Do Without Stop. Don’t Go Back

I always wonder what it feels like to do something, create something and make something without the fear of the end product turning out to be bad.

The only thing holding me back from doing something new is the fear of it being not good enough. I would constantly go back to my work, edit, and eventually I find them not good enough to publish.

And rinse and repeat. I’d put off writing, creating for this very reason. I often wonder how it feels like to liberate myself from this burden.

The only way I can find out is to try it out. By experiencing what it is, I hope I’m freeing myself from the weight on my shoulder.

I find myself to be able to write better on a blank sheet of paper. I just don’t know why, but the motion of holding a pen, and putting words to paper is such a serene and calming feel. Words are able to flow, sentences are more structured, and most importantly, I feel good doing it. I don’t go back and edit them, even if there’s typo mistakes or anything. I just write, and write.

This is what it turned out to be. I chose my words a little more deliberately, my thoughts are a little more concise and this entire post was created without any form of editing. 

So, this is how it turned out to be.

A job done, a ghost put to rest.

Hit And Miss On Microsoft’s Products

Instead of the traditional approach of charging users for a one-time purchase, Microsoft will be introducing a subscription model in the form of Microsoft 365 Home Premium, costing $99.99 for an annual subscription for up to 5 devices. 

The new offering includes the latest and most complete set of Office applications; works across up to five devices, including Windows tablets, PCs and Macs; and comes with extra SkyDrive storage and Skype calling — all for US$99.99 for an annual subscription, the equivalent of US$8.34 per month.

Smart move I believe.

They know their grip on Office’s suite of products are loosening, and this trend is set to continue. To facilitate adoption across different devices in the household, in comes the new model.

The student deal is even better – $79.99 for a four-year subscription, that’s equivalent to $20 a year. It’s a no-brainier really. Locking in students and familiarizing them with MS’ products would go a long way in retaining the share of the shrinking pie.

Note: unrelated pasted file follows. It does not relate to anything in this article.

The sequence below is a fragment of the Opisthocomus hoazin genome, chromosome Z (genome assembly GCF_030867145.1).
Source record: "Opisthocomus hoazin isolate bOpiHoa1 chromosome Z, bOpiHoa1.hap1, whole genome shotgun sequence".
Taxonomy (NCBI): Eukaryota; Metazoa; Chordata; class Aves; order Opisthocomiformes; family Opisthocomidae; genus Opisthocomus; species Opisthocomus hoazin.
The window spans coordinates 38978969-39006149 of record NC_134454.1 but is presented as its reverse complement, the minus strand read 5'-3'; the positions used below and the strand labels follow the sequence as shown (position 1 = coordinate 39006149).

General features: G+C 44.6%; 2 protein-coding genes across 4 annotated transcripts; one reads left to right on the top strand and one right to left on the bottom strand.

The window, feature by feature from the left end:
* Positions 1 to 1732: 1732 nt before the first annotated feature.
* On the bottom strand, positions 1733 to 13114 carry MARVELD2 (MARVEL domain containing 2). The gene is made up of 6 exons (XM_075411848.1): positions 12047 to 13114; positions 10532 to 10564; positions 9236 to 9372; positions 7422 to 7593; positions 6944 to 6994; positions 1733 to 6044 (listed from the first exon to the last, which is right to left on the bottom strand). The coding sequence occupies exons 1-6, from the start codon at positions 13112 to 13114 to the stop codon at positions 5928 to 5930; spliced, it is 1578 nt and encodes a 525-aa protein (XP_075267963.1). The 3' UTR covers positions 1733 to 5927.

Having said that, I believe Microsoft is probably forgoing sizable share of the iOS crowd by not developing an app for that market.

That’s all for the good stuff. Now for the big hoo-hah. 

On the 64GB Surface Pro, only 23GB is available for use. The rest, well, they are already reserved for the operating system and built-in applications. Imagine the public outrage, opening up the device and realizing that they have lost 64% of the storage involuntarily to the system imposed by Microsoft.

According to the spokesperson, we can recover the space.

Users will be able to free up additional storage space by creating a backup bootable USB and deleting the recovery partition.

It’s irrelevant  It’s not the job of a paying customer to clean up the mess. That’s a big deal, because not everyone is savvy enough to know this before committing to the purchase.

To put it blatantly, it’s deceptive.

When I buy something, I want it to work as advertised. I don’t want a nasty surprise waiting for me in the form of 41gig, out of 64gig have already been reserved for something I have no control over.

That’s two end of the scale, a promising looking service being overshadowed by negative coverage and controversy.

The Future Of SimpleNote

A scan around the community will reveal the deep relationship many people have with SimpleNote. Lately, it has ran into problems with syncing and data losses. Some stayed on, in hope that it’s a one off bug. But these things persisted, and some left…reluctantly.